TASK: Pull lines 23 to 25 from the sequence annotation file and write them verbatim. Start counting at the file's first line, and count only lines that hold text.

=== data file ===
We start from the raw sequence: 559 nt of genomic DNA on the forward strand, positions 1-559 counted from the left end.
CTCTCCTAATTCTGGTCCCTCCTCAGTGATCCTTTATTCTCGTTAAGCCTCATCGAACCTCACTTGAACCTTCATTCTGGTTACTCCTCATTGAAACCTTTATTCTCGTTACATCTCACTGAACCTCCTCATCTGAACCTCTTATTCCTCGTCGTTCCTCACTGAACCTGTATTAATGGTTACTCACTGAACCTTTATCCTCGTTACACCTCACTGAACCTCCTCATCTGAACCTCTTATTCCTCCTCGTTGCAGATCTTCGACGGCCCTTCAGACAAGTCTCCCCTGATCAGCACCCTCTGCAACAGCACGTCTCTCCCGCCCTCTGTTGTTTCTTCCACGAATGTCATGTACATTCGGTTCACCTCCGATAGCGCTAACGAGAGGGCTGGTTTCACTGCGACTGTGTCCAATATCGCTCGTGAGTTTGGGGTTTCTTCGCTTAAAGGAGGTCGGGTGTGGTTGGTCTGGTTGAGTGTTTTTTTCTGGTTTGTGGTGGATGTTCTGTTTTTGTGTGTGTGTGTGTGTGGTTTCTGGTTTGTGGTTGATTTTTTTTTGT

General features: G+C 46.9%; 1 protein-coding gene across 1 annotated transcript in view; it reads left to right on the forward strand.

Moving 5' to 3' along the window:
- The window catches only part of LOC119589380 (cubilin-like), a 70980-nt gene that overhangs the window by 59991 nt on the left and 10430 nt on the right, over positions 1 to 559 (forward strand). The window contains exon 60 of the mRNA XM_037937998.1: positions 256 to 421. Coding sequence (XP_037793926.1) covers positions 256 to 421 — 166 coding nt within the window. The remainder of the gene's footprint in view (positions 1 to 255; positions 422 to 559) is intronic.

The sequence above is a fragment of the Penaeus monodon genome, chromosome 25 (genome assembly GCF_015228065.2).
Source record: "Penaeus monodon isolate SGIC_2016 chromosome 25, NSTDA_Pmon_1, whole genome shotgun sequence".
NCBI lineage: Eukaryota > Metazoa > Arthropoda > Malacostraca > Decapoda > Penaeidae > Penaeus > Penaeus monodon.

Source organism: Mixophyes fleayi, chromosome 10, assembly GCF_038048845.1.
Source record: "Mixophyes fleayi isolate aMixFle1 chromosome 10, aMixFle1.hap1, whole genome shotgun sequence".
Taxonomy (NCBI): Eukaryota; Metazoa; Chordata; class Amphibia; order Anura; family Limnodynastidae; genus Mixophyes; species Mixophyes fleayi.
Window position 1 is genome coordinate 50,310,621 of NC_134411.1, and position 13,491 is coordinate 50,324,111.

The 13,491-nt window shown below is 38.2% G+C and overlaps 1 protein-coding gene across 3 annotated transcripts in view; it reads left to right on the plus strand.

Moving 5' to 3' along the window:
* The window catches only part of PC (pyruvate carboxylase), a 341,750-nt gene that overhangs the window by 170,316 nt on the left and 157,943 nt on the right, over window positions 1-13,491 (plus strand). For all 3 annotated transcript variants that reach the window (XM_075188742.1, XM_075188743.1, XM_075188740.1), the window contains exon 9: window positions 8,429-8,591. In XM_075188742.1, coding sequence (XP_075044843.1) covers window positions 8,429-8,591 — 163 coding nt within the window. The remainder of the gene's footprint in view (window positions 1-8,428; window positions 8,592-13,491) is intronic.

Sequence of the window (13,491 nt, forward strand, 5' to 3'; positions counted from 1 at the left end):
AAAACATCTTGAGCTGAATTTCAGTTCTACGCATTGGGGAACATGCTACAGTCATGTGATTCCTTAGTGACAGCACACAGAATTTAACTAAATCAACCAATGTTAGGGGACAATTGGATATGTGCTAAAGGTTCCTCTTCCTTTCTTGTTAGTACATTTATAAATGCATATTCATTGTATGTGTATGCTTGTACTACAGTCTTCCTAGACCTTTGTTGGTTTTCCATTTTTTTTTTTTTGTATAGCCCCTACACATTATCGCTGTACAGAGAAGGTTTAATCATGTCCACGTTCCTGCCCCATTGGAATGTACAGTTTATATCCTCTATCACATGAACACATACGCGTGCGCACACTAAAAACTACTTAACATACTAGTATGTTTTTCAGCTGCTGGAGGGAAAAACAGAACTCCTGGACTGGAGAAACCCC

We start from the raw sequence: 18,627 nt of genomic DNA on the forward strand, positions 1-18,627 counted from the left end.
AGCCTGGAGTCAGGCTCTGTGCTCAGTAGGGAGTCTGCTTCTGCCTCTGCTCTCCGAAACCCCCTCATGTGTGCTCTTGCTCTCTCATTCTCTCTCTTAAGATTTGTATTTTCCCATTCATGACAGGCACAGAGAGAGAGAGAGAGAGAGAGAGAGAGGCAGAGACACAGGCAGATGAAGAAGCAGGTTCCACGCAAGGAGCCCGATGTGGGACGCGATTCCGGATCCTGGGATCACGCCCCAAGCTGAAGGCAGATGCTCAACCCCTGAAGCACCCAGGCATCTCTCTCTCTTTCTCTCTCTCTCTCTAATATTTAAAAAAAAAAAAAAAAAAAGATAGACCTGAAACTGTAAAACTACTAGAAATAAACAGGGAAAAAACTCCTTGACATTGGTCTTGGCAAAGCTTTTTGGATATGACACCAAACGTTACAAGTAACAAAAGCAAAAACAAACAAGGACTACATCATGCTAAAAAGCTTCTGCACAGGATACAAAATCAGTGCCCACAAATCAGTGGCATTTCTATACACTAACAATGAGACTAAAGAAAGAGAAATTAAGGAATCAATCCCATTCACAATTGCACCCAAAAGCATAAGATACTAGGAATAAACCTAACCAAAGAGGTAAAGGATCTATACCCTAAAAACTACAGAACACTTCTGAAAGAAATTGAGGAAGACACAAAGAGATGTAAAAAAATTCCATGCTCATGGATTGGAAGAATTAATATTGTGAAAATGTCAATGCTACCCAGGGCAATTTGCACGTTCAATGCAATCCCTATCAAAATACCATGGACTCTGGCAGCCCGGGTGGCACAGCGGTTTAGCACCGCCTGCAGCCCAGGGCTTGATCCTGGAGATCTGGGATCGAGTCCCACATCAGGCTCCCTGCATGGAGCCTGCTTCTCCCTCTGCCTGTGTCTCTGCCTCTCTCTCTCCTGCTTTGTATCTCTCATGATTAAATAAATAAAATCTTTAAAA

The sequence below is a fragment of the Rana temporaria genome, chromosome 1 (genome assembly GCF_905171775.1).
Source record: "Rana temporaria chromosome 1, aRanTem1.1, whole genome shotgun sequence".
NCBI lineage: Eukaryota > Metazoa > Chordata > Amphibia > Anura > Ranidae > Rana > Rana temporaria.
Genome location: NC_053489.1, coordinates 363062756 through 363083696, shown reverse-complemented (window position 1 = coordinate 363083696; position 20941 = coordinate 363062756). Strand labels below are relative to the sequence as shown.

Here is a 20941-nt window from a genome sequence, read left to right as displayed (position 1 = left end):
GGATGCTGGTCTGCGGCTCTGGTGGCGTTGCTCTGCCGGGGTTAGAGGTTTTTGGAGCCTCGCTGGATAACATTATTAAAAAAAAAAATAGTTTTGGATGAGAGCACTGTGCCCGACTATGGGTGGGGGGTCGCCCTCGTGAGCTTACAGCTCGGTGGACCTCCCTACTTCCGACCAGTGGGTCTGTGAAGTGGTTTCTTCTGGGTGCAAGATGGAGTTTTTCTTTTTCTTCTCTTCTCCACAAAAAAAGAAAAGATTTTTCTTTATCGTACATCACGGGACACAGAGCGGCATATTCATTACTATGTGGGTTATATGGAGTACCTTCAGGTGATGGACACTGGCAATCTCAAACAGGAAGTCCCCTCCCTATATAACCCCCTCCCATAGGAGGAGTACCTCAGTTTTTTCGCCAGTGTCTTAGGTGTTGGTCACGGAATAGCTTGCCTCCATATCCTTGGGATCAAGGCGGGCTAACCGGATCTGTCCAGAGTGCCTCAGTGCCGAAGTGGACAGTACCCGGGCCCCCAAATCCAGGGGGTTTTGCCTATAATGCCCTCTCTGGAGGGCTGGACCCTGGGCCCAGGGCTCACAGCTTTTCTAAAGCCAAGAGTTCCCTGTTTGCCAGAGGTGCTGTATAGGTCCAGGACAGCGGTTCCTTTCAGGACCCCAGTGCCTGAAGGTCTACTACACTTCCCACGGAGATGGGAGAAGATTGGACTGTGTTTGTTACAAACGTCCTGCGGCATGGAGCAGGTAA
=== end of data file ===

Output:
Genome location: NC_053489.1, coordinates 363062756 through 363083696, shown reverse-complemented (window position 1 = coordinate 363083696; position 20941 = coordinate 363062756). Strand labels below are relative to the sequence as shown.

Here is a 20941-nt window from a genome sequence, read left to right as displayed (position 1 = left end):
GGATGCTGGTCTGCGGCTCTGGTGGCGTTGCTCTGCCGGGGTTAGAGGTTTTTGGAGCCTCGCTGGATAACATTATTAAAAAAAAAAATAGTTTTGGATGAGAGCACTGTGCCCGACTATGGGTGGGGGGTCGCCCTCGTGAGCTTACAGCTCGGTGGACCTCCCTACTTCCGACCAGTGGGTCTGTGAAGTGGTTTCTTCTGGGTGCAAGATGGAGTTTTTCTTTTTCTTCTCTTCTCCACAAAAAAAGAAAAGATTTTTCTTTATCGTACATCACGGGACACAGAGCGGCATATTCATTACTATGTGGGTTATATGGAGTACCTTCAGGTGATGGACACTGGCAATCTCAAACAGGAAGTCCCCTCCCTATATAACCCCCTCCCATAGGAGGAGTACCTCAGTTTTTTCGCCAGTGTCTTAGGTGTTGGTCACGGAATAGCTTGCCTCCATATCCTTGGGATCAAGGCGGGCTAACCGGATCTGTCCAGAGTGCCTCAGTGCCGAAGTGGACAGTACCCGGGCCCCCAAATCCAGGGGGTTTTGCCTATAATGCCCTCTCTGGAGGGCTGGACCCTGGGCCCAGGGCTCACAGCTTTTCTAAAGCCAAGAGTTCCCTGTTTGCCAGAGGTGCTGTATAGGTCCAGGACAGCGGTTCCTTTCAGGACCCCAGTGCCTGAAGGTCTACTACACTTCCCACGGAGATGGGAGAAGATTGGACTGTGTTTGTTACAAACGTCCTGCGGCATGGAGCAGGTAA